“I don’t know what tougher means,” answered the assistant attorney general.


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This is Elizabeth Warren, whom I have called a modern-day Leonard Horner, in her first Banking Committee hearing.


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Some of us wondered if, with the Fall of the Wall and the end of the Cold War, red-baiting would finally come to an end in the United States.

Apparently, it hasn’t—at least for New York Mayor Michael R. Bloomberg in commenting on Senate candidate Elizabeth Warren:

What I’ve tried to do is find liberal middle-of-the-road Republicans and Democrats. In the Senate, Scott Brown, who single-handedly stopped the right-to-carry bill. You can question whether he’s too conservative. You can question, in my mind, whether she’s God’s gift to regulation, close the banks and get rid of corporate profits, and we’d all bring socialism back, or the U.S.S.R.

A recent article in the Boston Globe, by Leon Neyfakh, just confirms my view that Elizabeth Warren is the Leonard Horner of the twenty-first century.

Elizabeth Warren—who was first set up and then sold out by Obama, who suffered a smear campaign by the Wall Street Journal and who was accused of lying by Republican members of the House Oversight subcommittee, whom I compared to Leonard Horner and who was my candidate for the vacancy on the Supreme Court—sent a farewell note to the nearly 500 staffers she hired (including one of my former students) and inherited from other federal agencies when she stepped down from the Bureau of Consumer Financial Protection this past Friday.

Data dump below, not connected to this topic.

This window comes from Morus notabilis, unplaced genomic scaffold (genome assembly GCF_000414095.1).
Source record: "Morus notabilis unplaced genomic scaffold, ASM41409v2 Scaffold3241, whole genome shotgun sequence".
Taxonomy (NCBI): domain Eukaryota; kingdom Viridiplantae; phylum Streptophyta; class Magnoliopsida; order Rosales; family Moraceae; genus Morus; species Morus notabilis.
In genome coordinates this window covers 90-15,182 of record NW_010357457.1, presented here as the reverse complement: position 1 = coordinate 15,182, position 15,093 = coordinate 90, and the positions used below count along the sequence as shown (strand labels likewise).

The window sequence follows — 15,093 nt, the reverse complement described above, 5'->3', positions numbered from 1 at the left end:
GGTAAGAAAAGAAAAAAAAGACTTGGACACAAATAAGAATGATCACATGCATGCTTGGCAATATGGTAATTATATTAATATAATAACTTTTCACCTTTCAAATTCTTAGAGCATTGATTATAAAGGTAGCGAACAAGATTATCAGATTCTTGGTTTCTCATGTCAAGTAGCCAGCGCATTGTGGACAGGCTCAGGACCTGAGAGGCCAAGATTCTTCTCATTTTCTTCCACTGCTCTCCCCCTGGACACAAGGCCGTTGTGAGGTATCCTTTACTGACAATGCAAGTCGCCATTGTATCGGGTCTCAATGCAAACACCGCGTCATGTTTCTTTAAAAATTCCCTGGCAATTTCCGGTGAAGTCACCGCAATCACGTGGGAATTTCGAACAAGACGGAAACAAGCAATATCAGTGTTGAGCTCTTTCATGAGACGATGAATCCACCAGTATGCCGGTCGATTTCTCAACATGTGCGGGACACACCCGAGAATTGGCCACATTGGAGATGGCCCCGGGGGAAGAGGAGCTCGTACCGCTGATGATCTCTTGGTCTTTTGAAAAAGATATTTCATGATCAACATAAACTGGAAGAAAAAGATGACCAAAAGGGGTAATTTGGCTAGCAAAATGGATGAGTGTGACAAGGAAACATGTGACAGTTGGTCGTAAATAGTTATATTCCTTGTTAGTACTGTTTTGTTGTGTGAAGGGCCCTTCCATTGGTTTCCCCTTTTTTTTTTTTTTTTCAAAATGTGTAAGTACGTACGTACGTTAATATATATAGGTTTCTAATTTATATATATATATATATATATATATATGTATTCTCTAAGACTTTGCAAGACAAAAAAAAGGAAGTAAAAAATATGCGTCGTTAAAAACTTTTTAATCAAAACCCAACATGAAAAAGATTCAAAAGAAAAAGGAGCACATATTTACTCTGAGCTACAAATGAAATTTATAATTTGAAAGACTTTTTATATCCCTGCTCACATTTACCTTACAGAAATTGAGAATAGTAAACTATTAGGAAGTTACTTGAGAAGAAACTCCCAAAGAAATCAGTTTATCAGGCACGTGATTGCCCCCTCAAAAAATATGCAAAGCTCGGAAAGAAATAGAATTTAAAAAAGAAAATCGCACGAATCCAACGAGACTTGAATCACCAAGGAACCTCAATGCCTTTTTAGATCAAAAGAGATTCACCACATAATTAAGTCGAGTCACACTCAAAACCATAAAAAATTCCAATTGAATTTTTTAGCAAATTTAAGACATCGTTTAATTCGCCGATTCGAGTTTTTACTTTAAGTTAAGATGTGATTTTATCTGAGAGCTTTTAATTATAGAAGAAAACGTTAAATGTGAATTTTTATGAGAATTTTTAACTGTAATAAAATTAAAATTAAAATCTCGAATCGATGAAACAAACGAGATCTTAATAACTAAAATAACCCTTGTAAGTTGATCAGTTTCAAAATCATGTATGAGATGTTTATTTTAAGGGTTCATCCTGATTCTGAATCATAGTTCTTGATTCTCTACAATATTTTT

Today is my last day at the Bureau. I leave this agency, but not this fight. The issues we deal with—a middle class that has been squeezed and business models built on tricks and traps—are deeply personal to me, and they always will be.

I will cheer as you open a new chapter in our ongoing push for a strong and independent CFPB. You can realize the vision of a 21st century government that holds law-breakers accountable and that enforces basic rules that make markets work honestly. An honest market will give companies that provide fair value to their customers a chance to flourish, free from competition with cheaters. And an honest market will give American families better information, better prices, and better products—and a chance to achieve real economic security. Now it’s up to you -– and I couldn’t be more hopeful about what lies ahead.

We now live in a country that has fallen so far Warren’s vision—in favor of honest financial markets—is considered too radical.

Yinka Shonibare, "The Age of Enlightenment—Antoine Lavoisier" (2008)

The Wall Street Journal is engaged in a smear campaign against Elizabeth Warren and the Consumer Financial Protection Bureau

Corporate profits have reached record highs, and they’re being used for everything except to create new jobs.

Big banks are saving billions of dollars, by taking shortcuts in processing troubled borrowers’ home loans, while billions of dollars of mortgages remain underwater.

Elite colleges mostly serve the sons and daughters of the elite.

The Republican governor of Michigan, where the unemployment rate has topped 10 percent longer than that of any other state, has decided to cut back on unemployment benefits.

Maybe economics is a science, maybe it isn’t.

There’s probably some kind of congruence between excessive formalization in economics, fraudulent claims to scientific power, ideological claims surreptitiously sneaked in, and mercenary dirty work done for the market.